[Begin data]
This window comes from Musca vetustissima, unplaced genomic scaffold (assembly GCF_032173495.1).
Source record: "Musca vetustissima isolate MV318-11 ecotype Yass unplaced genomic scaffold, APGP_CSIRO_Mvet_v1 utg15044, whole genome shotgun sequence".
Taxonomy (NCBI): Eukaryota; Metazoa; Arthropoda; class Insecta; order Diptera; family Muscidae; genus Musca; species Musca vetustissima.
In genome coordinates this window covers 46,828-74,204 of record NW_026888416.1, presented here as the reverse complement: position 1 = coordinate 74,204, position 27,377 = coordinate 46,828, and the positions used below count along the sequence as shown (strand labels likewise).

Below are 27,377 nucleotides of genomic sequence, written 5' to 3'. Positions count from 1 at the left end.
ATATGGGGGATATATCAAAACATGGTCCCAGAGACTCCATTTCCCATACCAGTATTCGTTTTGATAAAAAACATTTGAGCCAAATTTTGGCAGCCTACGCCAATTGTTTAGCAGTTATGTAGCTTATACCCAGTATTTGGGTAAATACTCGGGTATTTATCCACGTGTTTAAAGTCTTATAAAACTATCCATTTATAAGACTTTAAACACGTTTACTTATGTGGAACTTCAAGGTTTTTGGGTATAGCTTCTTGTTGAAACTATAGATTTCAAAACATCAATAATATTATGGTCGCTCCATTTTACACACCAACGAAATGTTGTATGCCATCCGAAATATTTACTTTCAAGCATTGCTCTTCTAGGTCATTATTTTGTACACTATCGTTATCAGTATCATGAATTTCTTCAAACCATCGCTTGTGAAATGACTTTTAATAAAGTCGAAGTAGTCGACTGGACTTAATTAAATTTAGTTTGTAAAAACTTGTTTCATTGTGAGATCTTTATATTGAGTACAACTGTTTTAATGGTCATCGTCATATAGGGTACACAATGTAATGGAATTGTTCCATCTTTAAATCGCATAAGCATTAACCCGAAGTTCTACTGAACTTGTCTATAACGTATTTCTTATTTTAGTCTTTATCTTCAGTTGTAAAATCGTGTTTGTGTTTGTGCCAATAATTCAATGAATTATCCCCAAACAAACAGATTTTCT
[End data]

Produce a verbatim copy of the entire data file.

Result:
This window comes from Musca vetustissima, unplaced genomic scaffold (assembly GCF_032173495.1).
Source record: "Musca vetustissima isolate MV318-11 ecotype Yass unplaced genomic scaffold, APGP_CSIRO_Mvet_v1 utg15044, whole genome shotgun sequence".
Taxonomy (NCBI): Eukaryota; Metazoa; Arthropoda; class Insecta; order Diptera; family Muscidae; genus Musca; species Musca vetustissima.
In genome coordinates this window covers 46,828-74,204 of record NW_026888416.1, presented here as the reverse complement: position 1 = coordinate 74,204, position 27,377 = coordinate 46,828, and the positions used below count along the sequence as shown (strand labels likewise).

Below are 27,377 nucleotides of genomic sequence, written 5' to 3'. Positions count from 1 at the left end.
ATATGGGGGATATATCAAAACATGGTCCCAGAGACTCCATTTCCCATACCAGTATTCGTTTTGATAAAAAACATTTGAGCCAAATTTTGGCAGCCTACGCCAATTGTTTAGCAGTTATGTAGCTTATACCCAGTATTTGGGTAAATACTCGGGTATTTATCCACGTGTTTAAAGTCTTATAAAACTATCCATTTATAAGACTTTAAACACGTTTACTTATGTGGAACTTCAAGGTTTTTGGGTATAGCTTCTTGTTGAAACTATAGATTTCAAAACATCAATAATATTATGGTCGCTCCATTTTACACACCAACGAAATGTTGTATGCCATCCGAAATATTTACTTTCAAGCATTGCTCTTCTAGGTCATTATTTTGTACACTATCGTTATCAGTATCATGAATTTCTTCAAACCATCGCTTGTGAAATGACTTTTAATAAAGTCGAAGTAGTCGACTGGACTTAATTAAATTTAGTTTGTAAAAACTTGTTTCATTGTGAGATCTTTATATTGAGTACAACTGTTTTAATGGTCATCGTCATATAGGGTACACAATGTAATGGAATTGTTCCATCTTTAAATCGCATAAGCATTAACCCGAAGTTCTACTGAACTTGTCTATAACGTATTTCTTATTTTAGTCTTTATCTTCAGTTGTAAAATCGTGTTTGTGTTTGTGCCAATAATTCAATGAATTATCCCCAAACAAACAGATTTTCT